I never thought I’d fall under the vegetarian label*, yet now it’s already been more than four years since I’ve had a taste of meat or poultry. It literally happened overnight, without warning. I watched “Food Inc.”— which I highly recommend whether you intend to stop eating meat or not!— and suddenly found myself with no appetite for animal products. I thought it would be a phase, and I’d progress to buying locally-sourced, grass-fed, humanely-treated proteins.
That may be the case, but the phase is still going strong!
The shift simply required a new way of thinking about meals and experimenting with things I do, and most certainly DO NOT, enjoy eating. As a dietitian, I immediately did the research to see what nutrients may need some special attention and how to get enough of them (e.g. Iron and B12). Not so surprisingly, plant-based diets are high in almost every nutrient and rarely leave your system unhappy. Getting that recommended 5-9 servings of fruits and vegetables? Not so tough when that’s what every meal consists of!
*Labels are no fun. Decide what vegetarian means for you, and know that your diet should only matter to, and be healthy for, you! I consume eggs, and occasionally fish. By definition a “pescetarian,” but I think that makes it sound like all I eat is fish (….no thanks!). Some vegetarians opt to consume dairy and/or eggs, some don’t. You choose!
All of that said, what can be a shock is finding yourself having to think about meals and snacks from a different perspective. If you’re new to the veg-head world, or have been here a while and feel the need to spice it up (literally?), here are some tips from experience:
Know your protein sources!
And yes, you’ll get plenty of it. Protein is found in most vegetables and whole grains, all nuts and seeds, soy, dairy and eggs. Here are a few detailed examples :
- 1 cup black beans: 15 grams
- 1 avocado: 4-8 grams (depending on size)
- ¼ cup almonds: 7 grams
- 1 cup (cooked) wild rice: 7 grams
- 1 cup (cooked) broccoli: 4 grams Source: USDA Nutrient Database.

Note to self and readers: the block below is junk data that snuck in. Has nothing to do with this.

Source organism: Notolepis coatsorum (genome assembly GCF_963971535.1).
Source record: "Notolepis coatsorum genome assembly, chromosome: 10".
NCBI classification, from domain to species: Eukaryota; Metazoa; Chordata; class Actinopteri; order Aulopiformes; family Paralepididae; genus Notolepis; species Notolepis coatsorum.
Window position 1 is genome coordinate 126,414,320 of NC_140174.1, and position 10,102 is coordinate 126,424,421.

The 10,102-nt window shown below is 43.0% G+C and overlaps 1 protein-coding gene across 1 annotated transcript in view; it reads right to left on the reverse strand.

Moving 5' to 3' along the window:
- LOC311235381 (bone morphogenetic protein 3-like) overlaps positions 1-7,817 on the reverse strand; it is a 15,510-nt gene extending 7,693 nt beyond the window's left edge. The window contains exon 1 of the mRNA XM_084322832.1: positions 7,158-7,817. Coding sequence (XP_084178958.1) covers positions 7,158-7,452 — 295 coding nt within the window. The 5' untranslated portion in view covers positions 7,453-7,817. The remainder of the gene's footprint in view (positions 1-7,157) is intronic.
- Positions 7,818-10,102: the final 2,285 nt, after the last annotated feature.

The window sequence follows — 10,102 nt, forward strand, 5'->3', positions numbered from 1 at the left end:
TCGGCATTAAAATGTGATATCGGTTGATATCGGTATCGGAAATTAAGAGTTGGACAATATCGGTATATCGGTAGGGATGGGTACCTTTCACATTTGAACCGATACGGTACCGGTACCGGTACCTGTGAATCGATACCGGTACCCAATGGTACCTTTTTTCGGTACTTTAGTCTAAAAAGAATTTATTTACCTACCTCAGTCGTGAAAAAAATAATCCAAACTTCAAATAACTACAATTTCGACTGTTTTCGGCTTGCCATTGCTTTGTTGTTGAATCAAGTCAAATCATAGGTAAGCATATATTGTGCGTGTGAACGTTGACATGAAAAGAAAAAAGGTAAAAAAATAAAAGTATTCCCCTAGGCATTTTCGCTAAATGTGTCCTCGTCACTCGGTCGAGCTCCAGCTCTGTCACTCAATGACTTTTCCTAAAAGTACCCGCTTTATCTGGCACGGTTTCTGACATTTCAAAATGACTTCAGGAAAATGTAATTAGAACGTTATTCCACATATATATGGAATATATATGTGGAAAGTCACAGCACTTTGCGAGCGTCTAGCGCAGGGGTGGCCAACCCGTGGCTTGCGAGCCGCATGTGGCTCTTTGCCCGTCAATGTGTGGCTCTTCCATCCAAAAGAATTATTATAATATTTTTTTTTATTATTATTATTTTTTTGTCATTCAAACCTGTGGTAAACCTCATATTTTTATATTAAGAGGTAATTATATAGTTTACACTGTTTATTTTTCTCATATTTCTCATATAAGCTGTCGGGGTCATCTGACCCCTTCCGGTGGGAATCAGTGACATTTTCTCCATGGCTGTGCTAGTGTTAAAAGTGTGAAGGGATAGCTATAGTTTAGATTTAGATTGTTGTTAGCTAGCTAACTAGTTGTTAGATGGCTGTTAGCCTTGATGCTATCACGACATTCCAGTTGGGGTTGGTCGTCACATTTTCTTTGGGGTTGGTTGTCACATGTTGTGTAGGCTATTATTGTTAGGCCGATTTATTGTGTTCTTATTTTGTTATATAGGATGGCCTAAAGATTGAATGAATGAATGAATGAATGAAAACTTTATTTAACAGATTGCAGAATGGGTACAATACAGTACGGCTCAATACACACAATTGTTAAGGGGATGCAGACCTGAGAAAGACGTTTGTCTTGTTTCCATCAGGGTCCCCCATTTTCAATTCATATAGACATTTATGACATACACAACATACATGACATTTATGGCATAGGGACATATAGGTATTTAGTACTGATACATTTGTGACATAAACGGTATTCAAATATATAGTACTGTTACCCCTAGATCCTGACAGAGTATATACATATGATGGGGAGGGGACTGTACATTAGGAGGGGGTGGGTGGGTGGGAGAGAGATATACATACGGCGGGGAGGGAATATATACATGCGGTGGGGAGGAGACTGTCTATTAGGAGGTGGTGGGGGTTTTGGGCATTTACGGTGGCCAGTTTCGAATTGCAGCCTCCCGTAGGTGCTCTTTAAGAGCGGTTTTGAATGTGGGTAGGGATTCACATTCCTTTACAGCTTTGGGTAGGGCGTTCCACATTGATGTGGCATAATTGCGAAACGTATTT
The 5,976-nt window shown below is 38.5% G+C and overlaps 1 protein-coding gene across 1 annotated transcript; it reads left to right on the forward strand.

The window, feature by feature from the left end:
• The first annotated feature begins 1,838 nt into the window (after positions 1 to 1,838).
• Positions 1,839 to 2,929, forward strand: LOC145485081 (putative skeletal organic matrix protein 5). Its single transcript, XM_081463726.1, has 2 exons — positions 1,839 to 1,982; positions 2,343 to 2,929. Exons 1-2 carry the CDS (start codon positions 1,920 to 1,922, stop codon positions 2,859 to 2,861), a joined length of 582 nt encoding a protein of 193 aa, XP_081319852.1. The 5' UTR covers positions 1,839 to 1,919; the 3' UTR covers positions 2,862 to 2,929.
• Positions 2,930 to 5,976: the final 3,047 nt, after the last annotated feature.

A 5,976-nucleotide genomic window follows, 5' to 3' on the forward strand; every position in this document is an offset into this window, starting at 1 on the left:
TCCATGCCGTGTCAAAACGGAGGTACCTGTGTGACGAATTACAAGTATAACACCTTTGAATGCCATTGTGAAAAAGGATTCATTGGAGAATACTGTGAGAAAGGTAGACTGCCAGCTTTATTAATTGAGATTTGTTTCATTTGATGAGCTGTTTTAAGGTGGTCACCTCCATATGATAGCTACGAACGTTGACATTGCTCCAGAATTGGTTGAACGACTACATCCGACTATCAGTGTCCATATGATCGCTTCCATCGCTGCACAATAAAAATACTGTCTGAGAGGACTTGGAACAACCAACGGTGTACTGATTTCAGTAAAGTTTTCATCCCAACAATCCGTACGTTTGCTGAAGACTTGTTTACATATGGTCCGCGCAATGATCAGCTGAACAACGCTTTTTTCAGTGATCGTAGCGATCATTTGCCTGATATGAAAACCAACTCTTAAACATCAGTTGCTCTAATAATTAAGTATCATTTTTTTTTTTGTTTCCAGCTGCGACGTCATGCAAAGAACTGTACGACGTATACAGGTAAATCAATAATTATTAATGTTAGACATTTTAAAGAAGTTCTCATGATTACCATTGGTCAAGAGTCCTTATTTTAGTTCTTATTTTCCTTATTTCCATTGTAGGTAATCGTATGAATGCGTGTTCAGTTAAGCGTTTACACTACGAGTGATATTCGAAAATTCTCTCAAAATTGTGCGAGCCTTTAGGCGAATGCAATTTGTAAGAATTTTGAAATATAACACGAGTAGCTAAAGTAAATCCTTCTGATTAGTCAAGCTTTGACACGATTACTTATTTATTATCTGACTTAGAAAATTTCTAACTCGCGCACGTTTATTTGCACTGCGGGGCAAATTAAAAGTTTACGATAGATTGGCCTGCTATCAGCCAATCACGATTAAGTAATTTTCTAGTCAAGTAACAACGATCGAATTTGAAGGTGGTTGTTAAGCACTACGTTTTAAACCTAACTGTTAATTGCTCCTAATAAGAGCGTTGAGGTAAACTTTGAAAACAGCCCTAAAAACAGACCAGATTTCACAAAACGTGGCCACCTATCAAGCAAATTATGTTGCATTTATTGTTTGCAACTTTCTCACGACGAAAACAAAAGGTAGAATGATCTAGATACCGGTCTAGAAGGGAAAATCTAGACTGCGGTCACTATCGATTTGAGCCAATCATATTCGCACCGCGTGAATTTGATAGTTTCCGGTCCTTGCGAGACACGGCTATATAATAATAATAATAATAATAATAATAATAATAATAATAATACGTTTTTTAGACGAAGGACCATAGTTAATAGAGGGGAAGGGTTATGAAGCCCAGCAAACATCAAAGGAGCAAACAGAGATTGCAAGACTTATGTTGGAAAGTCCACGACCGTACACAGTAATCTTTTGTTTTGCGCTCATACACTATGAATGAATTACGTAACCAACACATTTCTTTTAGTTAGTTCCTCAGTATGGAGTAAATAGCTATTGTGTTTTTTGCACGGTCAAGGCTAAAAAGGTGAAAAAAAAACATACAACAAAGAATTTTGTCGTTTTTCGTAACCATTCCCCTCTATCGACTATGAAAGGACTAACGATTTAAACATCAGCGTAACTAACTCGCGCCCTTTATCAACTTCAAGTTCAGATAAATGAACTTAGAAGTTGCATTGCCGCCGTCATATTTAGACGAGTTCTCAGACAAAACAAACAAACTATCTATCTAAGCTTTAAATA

Mix up your meals.
Prepare yourself to branch out of all your dietary norms. Trust me, it helps! A meat-free diet may seem very boring at first— any diet could be boring if you eat the same things all the time.
- Do a little bit of research and find one new recipe to try per week. There are plenty of resources out there to make this easy! My favorites include Pinterest and EatingWell.com.
- Remember that most of your favorite meals taste just as good without the meat! Try veggie pizzas, bean or tofu tacos, stir-fry mixes, grilled vegetables or fruits, etc. and you likely won’t miss the beef (chicken, turkey, etc.).
Add nuts and seeds to your daily food staples.
They provide essential fats, protein and a variety of micronutrients. They make a great snack or a crunchy top to soups and salads. Nut butters are an easy vegetarian sandwich spread, or an easy way to add bulk to a smoothie.
- Tip: Make your own trail mixes! It’s cheaper to buy nuts in bulk and create your own snacks by combining nuts, seeds and your choice of dried fruit, coconut flakes, dark chocolate nibs, etc.
Plan ahead for eating out.
Many restaurants offer vegetarian options, but check first! No one wins when you’re hungry but staring hopelessly at a menu with no options that work for you. Good news: most menus are posted online now, so it’s easy to do the research and make sure you’ll be well-fed and happy.
- Tip: look for ethnic cuisines such as Thai, sushi, Mexican and/or Italian. More often than not they have plenty of vegetarian options! If you consume eggs, many restaurants that serve breakfast/brunch will have a variety of options for you, as well.
Base your meals around vegetables, not just grains.
The easiest “vegetarian” meals are often those that load up on carbs— think pasta bowls, rice, cereal, sandwiches, pizza, burritos and pastries. With all of those options it’s easy to quickly tip your nutrient intake heavily towards starches and grains, leaving you too low on protein and fat.
- Tip: Make the base of your meals/plate vegetables, fruit and/or a meat-alternative protein (e.g. tofu, tempeh or seitan) and be mindful of serving sizes for carbohydrates.
As with any dietary preference(s), expect to find yourself in plenty of situations where people ask why, or even HOW, you survive on a meat-free “diet.” You don’t need to justify it, but you should stick to it for your own reasons (whatever they may be). No one dietary choice is right for everyone, but how you choose to eat should make you feel healthy and happy. If at any point you feel your diet is lacking in nutrients or leaving you feeling deprived, know that there are health professionals out there who are happy to help and provide support and tips!